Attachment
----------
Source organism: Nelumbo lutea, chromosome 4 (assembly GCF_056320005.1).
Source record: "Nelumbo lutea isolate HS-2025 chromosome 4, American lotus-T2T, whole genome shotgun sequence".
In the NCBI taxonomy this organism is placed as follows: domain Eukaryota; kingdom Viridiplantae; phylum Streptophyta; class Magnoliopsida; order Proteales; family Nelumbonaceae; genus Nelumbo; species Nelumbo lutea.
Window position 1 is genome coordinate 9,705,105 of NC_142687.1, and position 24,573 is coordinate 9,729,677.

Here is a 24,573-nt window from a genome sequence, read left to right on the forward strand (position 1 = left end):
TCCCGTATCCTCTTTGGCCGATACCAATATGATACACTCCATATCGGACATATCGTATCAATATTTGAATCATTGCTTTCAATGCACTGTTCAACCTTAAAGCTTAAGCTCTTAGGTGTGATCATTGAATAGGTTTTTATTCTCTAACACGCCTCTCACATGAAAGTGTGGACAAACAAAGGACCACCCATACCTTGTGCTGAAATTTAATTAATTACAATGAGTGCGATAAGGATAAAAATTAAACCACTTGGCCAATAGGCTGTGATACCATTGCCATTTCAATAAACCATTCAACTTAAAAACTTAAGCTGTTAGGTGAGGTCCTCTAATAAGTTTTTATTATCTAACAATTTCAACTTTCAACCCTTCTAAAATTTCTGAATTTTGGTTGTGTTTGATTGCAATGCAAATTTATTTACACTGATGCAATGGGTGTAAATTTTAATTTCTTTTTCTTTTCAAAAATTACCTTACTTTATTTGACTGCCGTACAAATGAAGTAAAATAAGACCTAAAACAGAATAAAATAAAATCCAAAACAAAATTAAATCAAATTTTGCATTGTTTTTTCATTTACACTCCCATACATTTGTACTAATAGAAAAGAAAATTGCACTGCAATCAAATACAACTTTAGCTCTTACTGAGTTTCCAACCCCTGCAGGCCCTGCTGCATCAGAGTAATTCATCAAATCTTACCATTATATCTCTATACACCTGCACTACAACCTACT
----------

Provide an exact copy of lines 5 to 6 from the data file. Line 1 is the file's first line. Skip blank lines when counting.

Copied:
Here is a 24,573-nt window from a genome sequence, read left to right on the forward strand (position 1 = left end):
TCCCGTATCCTCTTTGGCCGATACCAATATGATACACTCCATATCGGACATATCGTATCAATATTTGAATCATTGCTTTCAATGCACTGTTCAACCTTAAAGCTTAAGCTCTTAGGTGTGATCATTGAATAGGTTTTTATTCTCTAACACGCCTCTCACATGAAAGTGTGGACAAACAAAGGACCACCCATACCTTGTGCTGAAATTTAATTAATTACAATGAGTGCGATAAGGATAAAAATTAAACCACTTGGCCAATAGGCTGTGATACCATTGCCATTTCAATAAACCATTCAACTTAAAAACTTAAGCTGTTAGGTGAGGTCCTCTAATAAGTTTTTATTATCTAACAATTTCAACTTTCAACCCTTCTAAAATTTCTGAATTTTGGTTGTGTTTGATTGCAATGCAAATTTATTTACACTGATGCAATGGGTGTAAATTTTAATTTCTTTTTCTTTTCAAAAATTACCTTACTTTATTTGACTGCCGTACAAATGAAGTAAAATAAGACCTAAAACAGAATAAAATAAAATCCAAAACAAAATTAAATCAAATTTTGCATTGTTTTTTCATTTACACTCCCATACATTTGTACTAATAGAAAAGAAAATTGCACTGCAATCAAATACAACTTTAGCTCTTACTGAGTTTCCAACCCCTGCAGGCCCTGCTGCATCAGAGTAATTCATCAAATCTTACCATTATATCTCTATACACCTGCACTACAACCTACT